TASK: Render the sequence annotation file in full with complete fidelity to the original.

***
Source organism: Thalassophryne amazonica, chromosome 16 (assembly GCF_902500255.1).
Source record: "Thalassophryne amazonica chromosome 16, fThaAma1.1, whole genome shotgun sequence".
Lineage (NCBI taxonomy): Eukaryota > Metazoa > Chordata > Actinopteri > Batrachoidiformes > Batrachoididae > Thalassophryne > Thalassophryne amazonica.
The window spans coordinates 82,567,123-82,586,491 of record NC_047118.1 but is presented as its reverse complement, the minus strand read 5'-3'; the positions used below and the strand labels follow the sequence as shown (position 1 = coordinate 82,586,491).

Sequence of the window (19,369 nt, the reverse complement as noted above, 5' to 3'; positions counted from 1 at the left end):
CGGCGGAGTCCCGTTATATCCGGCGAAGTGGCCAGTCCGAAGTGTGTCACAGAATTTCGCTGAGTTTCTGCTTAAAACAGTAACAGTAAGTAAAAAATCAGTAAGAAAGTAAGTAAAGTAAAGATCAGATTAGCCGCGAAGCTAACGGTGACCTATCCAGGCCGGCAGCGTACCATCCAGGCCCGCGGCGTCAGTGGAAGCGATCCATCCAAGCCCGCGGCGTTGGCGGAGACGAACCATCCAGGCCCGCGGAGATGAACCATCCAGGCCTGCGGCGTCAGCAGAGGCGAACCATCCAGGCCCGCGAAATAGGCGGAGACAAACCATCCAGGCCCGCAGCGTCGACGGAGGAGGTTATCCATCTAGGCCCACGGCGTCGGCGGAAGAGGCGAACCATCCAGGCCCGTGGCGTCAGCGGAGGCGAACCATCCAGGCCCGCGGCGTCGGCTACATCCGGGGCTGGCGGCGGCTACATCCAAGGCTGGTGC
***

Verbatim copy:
Source organism: Thalassophryne amazonica, chromosome 16 (assembly GCF_902500255.1).
Source record: "Thalassophryne amazonica chromosome 16, fThaAma1.1, whole genome shotgun sequence".
Lineage (NCBI taxonomy): Eukaryota > Metazoa > Chordata > Actinopteri > Batrachoidiformes > Batrachoididae > Thalassophryne > Thalassophryne amazonica.
The window spans coordinates 82,567,123-82,586,491 of record NC_047118.1 but is presented as its reverse complement, the minus strand read 5'-3'; the positions used below and the strand labels follow the sequence as shown (position 1 = coordinate 82,586,491).

Sequence of the window (19,369 nt, the reverse complement as noted above, 5' to 3'; positions counted from 1 at the left end):
CGGCGGAGTCCCGTTATATCCGGCGAAGTGGCCAGTCCGAAGTGTGTCACAGAATTTCGCTGAGTTTCTGCTTAAAACAGTAACAGTAAGTAAAAAATCAGTAAGAAAGTAAGTAAAGTAAAGATCAGATTAGCCGCGAAGCTAACGGTGACCTATCCAGGCCGGCAGCGTACCATCCAGGCCCGCGGCGTCAGTGGAAGCGATCCATCCAAGCCCGCGGCGTTGGCGGAGACGAACCATCCAGGCCCGCGGAGATGAACCATCCAGGCCTGCGGCGTCAGCAGAGGCGAACCATCCAGGCCCGCGAAATAGGCGGAGACAAACCATCCAGGCCCGCAGCGTCGACGGAGGAGGTTATCCATCTAGGCCCACGGCGTCGGCGGAAGAGGCGAACCATCCAGGCCCGTGGCGTCAGCGGAGGCGAACCATCCAGGCCCGCGGCGTCGGCTACATCCGGGGCTGGCGGCGGCTACATCCAAGGCTGGTGC